The critical consensus towards Rivals seems to be about the same as previous Kinect Sports games. Casual audiences looking for motion-controlled sports games will have fun with it, but players who lack the patience for the quirks of motion controls are unlikely to be swayed.

LEGO The Hobbit

The LEGO videogames are always good, sometimes even great. Just as they released a LEGO Lord of the Rings game on 360, Warner Bros. has now published an adaptation of the first two Hobbit movies. Yes, this game only adapts two of the planned trilogy of films. That leaves the door open for a sequel game to coincide with the final film.

LEGO Lord of the Rings was actually a great adaptation of the films though, and LEGO the Hobbit seeks to recapture much of that fun. Play as Bilbo Baggins and numerous other characters from the books and movies as you travel towards a fateful meeting with the dragon Smaug.

A new crafting system adds some RPG-like complexity to the standard beat-em-up and puzzle-solving gameplay. Reports are mixed on whether the crafting really enhances the game itself. Perhaps Traveler’s Tales will refine it further in the sequel.

Strike Suit Zero: Director’s Cut

The first Xbox One game to be developed and published by an indie developer under Microsoft’s ID@ Xbox program is finally here. Strike Suit Zero is an enhanced version of a popular space flight combat game on PC.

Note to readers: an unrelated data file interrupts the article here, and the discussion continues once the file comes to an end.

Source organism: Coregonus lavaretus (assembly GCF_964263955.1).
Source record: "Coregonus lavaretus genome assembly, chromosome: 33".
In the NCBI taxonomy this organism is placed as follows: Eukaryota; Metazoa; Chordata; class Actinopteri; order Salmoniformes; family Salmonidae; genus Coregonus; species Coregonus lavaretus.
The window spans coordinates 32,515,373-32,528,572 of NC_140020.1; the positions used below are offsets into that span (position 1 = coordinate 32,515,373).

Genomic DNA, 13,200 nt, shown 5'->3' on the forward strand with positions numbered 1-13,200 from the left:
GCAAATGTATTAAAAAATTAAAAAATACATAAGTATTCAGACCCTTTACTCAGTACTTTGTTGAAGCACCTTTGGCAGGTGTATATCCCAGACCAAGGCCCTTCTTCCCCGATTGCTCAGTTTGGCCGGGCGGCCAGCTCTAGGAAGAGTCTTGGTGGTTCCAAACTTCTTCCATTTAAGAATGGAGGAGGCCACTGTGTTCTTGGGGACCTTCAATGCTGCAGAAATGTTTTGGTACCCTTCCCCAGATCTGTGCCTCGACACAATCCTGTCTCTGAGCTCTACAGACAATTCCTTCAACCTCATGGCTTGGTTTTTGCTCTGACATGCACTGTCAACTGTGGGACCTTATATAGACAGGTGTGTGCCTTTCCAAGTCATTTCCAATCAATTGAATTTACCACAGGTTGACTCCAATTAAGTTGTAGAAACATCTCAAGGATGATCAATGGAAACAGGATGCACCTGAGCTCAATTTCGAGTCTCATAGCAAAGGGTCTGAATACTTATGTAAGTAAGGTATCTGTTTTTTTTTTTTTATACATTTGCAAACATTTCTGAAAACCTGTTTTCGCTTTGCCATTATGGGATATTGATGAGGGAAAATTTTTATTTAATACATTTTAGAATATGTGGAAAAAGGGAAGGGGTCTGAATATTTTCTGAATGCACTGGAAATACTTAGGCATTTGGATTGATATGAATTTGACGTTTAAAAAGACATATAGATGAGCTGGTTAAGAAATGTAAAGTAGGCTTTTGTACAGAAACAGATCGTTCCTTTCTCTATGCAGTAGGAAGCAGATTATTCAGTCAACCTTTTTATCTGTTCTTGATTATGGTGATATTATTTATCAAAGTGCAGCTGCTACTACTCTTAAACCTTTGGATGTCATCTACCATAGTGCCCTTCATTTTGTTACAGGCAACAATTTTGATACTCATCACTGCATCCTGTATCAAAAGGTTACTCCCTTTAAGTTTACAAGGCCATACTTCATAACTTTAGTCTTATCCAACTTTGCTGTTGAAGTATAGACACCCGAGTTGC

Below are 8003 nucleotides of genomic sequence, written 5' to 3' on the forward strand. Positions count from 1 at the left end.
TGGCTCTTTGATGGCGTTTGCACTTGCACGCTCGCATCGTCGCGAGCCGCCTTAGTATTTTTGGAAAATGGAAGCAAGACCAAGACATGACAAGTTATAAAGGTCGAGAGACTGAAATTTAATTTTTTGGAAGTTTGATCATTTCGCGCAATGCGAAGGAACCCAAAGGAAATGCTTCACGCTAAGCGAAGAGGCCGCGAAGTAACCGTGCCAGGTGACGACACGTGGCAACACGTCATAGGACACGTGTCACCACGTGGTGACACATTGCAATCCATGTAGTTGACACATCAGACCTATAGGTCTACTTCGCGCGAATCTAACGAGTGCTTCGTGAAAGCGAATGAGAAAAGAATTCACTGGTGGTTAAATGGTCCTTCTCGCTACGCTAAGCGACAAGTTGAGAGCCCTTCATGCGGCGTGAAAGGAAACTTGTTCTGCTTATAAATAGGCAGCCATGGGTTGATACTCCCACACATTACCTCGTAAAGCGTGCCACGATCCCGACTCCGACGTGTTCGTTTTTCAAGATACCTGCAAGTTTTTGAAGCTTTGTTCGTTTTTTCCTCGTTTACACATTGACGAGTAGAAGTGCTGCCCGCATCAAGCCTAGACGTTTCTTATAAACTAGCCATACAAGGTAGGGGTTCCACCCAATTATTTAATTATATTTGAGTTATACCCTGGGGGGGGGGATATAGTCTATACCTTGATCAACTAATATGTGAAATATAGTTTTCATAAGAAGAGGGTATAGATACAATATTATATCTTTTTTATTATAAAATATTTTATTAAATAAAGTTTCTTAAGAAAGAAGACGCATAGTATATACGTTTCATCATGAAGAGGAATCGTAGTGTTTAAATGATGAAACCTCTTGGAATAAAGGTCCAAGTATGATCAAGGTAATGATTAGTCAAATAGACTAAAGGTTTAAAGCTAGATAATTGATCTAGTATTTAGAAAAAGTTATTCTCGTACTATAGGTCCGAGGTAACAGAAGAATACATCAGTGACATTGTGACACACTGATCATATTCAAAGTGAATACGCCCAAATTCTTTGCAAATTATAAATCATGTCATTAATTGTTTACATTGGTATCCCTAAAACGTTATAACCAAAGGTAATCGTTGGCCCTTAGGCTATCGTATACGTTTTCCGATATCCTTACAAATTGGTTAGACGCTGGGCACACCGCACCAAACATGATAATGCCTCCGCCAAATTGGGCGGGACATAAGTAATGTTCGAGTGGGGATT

The story centers around a war in the far future between Earth and its colonies. The conflict starts when both sides claim ownership of a mysterious alien artifact. Players control a fighter pilot who must battle to save the Earth. Fully-voiced conversations bring the narrative to life during gameplay, lending the game a cinematic feel.

As the ship pilot, players have full 360 control over the ship’s flight. Combat involves blasting enemies with close-range weapons and locking onto them with missiles from afar. In my short time with the game, the combat feels a little clumsy. Hopefully it picks up when the ability to transform the ship into a robot unlocks. I’ll hop back into the cockpit and work on a full review soon!

  • Strike Suit Zero – Xbox One – 1.81 GB – $19.99 – Xbox.com Link


The Xbox 360 version of Titanfall was originally scheduled to debut two weeks after its Xbox One counterpart, but a last-minute delay pushed the release back until today. Strangely, Electronic Arts and Microsoft have chosen not to promote the 360 version in advance. No official screenshots or videos preceded its release, nor has a single review been published as of press time today.